Because TV Already Smeared Reagan

Monday, May 30, 2005

The entertainment's penchant for vilifying those evil conservatives surfaced again in a recent episode of "Law & Order: Criminal Intent."

In "False-Hearted Judges" one of the two detectives investigating the murder of a judge had this to say:

"Looks like the same shooters. CSU found the slug in a post, matched it to the one that killed Judge Barton. Maybe we should put out an APB [all-points bulletin] for somebody in a Tom DeLay T-Shirt."

Because those "extreme," "crazy," "ultra," and not to forget "right-wing" DeLay supporters are the most likely of all potential suspects to assassinate a judge. Please.

Naturally, DeLay wasn't thrilled and in response to a futile letter he wrote to NBC, the creator/executive producer of the show, Dick Wolf, said, "Up until today, it was my impression that all of our viewers understood that these shows are works of fiction ... but I do congratulate Congressman DeLay for switching the spotlight from his own problems to an episode of a TV show."

When "Law & Order" finally kicks the bucket maybe its writers should join those of "The West Wing" and collaborate to make a new fantasy series about a world where both crime is committed exclusively by DeLay supporters and the American people prefer a liberal government.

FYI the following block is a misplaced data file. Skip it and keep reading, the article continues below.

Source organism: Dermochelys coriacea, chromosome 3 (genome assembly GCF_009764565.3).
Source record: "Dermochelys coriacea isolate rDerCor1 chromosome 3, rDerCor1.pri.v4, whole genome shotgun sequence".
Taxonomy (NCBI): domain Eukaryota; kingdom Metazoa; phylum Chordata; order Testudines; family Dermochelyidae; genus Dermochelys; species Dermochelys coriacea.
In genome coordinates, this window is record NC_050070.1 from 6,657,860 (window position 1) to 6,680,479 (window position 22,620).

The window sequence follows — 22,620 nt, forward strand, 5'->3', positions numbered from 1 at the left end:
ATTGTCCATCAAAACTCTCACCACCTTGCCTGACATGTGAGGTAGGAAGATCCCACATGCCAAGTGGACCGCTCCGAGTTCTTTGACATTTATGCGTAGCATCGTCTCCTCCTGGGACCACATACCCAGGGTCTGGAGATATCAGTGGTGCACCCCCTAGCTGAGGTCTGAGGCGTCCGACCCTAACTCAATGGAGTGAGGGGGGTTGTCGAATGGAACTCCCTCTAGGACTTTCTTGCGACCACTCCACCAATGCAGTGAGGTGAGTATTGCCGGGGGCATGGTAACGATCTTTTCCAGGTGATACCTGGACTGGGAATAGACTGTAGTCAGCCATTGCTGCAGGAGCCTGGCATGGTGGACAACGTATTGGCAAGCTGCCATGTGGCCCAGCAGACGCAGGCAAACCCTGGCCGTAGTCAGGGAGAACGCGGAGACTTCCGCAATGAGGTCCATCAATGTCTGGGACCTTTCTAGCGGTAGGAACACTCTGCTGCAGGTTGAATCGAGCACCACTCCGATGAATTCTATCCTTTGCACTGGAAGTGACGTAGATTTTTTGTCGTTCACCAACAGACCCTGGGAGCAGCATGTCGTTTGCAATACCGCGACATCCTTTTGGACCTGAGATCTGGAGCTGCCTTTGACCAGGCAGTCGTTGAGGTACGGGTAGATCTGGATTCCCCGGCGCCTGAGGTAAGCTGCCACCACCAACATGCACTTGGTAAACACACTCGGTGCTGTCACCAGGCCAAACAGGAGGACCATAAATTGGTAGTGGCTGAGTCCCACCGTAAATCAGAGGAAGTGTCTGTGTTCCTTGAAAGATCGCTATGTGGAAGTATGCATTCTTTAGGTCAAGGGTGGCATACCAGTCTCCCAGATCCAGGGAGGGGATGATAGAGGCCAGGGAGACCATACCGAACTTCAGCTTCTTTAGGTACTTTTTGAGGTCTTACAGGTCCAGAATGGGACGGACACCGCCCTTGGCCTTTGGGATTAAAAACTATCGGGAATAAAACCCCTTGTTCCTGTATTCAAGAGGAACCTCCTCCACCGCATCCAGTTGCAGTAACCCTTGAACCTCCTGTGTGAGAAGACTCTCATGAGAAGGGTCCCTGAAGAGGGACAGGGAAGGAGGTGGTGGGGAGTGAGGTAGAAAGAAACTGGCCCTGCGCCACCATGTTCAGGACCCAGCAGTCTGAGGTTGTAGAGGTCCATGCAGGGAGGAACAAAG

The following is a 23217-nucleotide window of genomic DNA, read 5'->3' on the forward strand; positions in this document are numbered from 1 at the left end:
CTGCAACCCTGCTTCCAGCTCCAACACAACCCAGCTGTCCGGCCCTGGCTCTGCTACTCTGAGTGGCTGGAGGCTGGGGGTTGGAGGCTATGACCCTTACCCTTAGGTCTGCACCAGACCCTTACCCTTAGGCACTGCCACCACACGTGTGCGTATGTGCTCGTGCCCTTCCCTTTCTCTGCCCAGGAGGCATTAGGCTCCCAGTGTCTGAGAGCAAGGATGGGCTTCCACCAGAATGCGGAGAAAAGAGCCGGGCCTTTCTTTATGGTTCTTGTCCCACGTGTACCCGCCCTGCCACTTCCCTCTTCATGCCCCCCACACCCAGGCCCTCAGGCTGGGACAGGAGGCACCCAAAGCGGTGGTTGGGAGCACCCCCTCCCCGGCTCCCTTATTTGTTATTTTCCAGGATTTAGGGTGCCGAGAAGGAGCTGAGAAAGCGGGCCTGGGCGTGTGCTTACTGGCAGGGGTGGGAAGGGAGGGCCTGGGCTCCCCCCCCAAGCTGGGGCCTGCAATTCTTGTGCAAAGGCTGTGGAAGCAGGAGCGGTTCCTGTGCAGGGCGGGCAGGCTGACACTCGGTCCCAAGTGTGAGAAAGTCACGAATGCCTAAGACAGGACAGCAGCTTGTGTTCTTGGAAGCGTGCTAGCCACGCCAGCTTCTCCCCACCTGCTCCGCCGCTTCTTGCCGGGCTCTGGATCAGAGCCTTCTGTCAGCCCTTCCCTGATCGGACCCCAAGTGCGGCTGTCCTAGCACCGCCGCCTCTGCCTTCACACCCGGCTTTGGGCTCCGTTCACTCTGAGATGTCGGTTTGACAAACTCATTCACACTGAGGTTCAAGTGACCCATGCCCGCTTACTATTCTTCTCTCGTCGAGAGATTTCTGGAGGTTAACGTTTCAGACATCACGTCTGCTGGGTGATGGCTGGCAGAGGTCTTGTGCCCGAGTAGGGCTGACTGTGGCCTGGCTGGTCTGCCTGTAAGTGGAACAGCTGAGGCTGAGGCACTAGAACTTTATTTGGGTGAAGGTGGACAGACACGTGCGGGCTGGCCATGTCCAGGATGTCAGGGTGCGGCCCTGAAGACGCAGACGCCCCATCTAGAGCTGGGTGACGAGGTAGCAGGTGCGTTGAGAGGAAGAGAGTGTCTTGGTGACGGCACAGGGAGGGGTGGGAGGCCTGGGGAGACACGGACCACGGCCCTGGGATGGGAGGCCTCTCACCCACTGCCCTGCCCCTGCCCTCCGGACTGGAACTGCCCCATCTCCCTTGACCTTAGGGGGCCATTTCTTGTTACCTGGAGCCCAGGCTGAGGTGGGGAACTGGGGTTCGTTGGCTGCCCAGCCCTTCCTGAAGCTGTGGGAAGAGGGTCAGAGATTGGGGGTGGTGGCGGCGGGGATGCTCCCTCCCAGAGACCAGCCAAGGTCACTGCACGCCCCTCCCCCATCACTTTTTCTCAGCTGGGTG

The Special Stripper

Sunday, May 29, 2005

A cop with nothing better to do:

NASHVILLE, Tenn. - A mother faces criminal charges after she hired a stripper to dance at her 16-year-old son's birthday party.

Anette Pharris, 34, has been indicted by a grand jury on charges of contributing to the delinquency of a minor and involving a minor in obscene acts.

"I tried to do something special for my son," Pharris said. "It didn't harm him."

Police spokesman Don Aaron said minors are not permitted in adult establishments.

"A person shouldn't be allowed to circumvent that law by hiring a stripper, a lady who took all her clothes off and spent a good amount of time dancing around minors," he said.
Thank you Sergeant Gestapo for your opinion but I fail to see how a private home can be considered an "adult establishment." Is a home with a liquor cabinet an alcoholic establishment?

At the risk of making a premature judgment, Mrs. Pharris is probably not up for the mother-of-the-year award, and hiring a stripper for your 16-year-old son is not an act I condone. But I would never wish criminal sanctions on such a person. Aren't there issues of greater importance the police should be concerned with?

Why are we Still Talking About Bolton?

Thursday, May 26, 2005